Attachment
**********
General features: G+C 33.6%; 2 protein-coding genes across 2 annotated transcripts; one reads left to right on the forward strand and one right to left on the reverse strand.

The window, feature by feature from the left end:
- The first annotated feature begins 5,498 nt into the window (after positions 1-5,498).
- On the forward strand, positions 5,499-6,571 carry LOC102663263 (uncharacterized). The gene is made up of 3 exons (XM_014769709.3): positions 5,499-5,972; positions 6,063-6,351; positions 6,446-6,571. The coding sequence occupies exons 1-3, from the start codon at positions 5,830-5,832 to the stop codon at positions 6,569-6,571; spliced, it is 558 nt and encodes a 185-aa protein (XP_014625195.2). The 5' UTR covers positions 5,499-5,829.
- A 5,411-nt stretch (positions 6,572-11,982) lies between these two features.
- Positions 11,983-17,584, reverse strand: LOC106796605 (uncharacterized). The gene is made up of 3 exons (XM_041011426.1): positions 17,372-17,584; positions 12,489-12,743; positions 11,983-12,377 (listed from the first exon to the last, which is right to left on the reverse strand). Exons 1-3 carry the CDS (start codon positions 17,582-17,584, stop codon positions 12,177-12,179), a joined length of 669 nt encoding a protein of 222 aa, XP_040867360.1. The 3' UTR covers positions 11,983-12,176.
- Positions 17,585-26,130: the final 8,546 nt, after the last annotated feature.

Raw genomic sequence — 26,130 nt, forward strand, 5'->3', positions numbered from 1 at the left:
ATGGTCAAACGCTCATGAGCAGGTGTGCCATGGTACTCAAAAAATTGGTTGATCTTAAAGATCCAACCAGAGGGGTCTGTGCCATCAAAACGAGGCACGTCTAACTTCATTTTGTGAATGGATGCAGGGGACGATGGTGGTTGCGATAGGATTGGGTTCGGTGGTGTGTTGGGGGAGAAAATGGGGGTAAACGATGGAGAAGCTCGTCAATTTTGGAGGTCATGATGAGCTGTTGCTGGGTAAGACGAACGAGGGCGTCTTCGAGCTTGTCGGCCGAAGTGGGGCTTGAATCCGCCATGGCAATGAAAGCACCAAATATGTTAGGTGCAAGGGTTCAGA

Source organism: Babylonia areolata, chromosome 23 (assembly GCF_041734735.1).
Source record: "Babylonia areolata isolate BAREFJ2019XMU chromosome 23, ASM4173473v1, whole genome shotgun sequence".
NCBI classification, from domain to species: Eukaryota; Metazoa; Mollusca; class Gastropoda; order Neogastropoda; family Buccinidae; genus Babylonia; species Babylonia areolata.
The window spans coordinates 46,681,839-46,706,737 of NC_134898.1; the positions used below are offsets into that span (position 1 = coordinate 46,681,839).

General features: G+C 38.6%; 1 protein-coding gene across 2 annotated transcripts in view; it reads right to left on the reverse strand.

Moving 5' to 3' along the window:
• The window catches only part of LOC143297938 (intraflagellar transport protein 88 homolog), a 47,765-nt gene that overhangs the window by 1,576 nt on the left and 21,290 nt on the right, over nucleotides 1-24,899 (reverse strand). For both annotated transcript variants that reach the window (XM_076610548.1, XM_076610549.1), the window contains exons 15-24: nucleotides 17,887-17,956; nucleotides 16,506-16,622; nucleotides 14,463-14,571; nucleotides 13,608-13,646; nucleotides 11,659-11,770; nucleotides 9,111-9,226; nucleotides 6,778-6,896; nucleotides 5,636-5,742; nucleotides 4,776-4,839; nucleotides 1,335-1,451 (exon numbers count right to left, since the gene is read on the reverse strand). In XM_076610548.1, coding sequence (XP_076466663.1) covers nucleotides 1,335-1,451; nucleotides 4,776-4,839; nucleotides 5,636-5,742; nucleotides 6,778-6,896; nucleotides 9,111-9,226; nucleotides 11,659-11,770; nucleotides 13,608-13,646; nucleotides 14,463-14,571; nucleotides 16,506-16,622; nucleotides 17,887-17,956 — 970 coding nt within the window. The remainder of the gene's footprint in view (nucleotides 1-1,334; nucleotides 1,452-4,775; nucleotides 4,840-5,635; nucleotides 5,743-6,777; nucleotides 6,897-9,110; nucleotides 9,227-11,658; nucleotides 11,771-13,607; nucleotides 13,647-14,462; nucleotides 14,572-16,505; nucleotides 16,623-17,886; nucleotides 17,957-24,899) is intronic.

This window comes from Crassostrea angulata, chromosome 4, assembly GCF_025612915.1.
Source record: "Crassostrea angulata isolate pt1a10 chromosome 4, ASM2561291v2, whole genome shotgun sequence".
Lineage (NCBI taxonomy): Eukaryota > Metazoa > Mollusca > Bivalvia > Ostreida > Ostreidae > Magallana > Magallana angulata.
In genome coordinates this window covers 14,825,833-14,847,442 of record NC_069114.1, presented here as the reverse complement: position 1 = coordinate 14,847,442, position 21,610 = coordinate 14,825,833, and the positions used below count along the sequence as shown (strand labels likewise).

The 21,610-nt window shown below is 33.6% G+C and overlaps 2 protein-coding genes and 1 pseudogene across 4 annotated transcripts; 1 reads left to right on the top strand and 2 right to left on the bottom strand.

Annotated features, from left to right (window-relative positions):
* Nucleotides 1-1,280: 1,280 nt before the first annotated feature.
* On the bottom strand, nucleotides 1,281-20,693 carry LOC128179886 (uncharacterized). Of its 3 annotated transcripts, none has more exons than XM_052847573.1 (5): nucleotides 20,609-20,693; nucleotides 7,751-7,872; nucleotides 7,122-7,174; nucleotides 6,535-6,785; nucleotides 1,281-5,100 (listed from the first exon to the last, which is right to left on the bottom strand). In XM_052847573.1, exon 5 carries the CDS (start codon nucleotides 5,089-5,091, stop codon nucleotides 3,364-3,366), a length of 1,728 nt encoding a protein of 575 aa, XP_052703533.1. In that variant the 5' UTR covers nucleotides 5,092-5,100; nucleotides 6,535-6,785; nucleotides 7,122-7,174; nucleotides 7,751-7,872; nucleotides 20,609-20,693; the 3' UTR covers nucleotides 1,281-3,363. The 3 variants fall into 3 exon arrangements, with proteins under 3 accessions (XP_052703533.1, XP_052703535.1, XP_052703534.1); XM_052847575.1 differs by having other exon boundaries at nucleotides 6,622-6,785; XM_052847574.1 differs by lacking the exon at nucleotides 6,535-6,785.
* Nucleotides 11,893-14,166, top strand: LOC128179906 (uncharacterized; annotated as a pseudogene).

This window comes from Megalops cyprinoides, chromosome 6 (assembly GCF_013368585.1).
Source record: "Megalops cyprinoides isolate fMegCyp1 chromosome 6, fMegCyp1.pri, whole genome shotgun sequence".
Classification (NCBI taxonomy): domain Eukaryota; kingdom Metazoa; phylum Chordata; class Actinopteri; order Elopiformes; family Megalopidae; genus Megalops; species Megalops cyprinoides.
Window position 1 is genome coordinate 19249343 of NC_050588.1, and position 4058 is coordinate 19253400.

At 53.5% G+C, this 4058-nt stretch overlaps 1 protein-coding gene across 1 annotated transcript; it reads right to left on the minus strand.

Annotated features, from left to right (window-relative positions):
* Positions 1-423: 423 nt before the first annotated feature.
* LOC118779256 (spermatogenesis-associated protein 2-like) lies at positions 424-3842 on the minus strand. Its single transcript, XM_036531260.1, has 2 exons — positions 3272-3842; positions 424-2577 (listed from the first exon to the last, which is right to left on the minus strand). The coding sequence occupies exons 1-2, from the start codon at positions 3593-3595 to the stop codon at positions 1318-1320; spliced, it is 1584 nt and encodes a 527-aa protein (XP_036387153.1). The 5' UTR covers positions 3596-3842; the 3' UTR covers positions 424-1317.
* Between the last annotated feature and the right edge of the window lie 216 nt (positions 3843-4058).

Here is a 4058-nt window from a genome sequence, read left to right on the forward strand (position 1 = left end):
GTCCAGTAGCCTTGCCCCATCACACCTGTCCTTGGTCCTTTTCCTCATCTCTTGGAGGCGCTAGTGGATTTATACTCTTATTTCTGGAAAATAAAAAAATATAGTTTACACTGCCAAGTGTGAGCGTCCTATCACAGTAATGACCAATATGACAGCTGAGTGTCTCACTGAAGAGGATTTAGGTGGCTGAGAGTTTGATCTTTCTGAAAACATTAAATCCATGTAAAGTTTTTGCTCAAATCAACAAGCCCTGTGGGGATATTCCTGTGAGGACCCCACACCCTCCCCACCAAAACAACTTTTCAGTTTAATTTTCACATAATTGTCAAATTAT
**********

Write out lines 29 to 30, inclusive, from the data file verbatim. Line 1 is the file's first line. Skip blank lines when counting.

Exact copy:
Window position 1 is genome coordinate 19249343 of NC_050588.1, and position 4058 is coordinate 19253400.

At 53.5% G+C, this 4058-nt stretch overlaps 1 protein-coding gene across 1 annotated transcript; it reads right to left on the minus strand.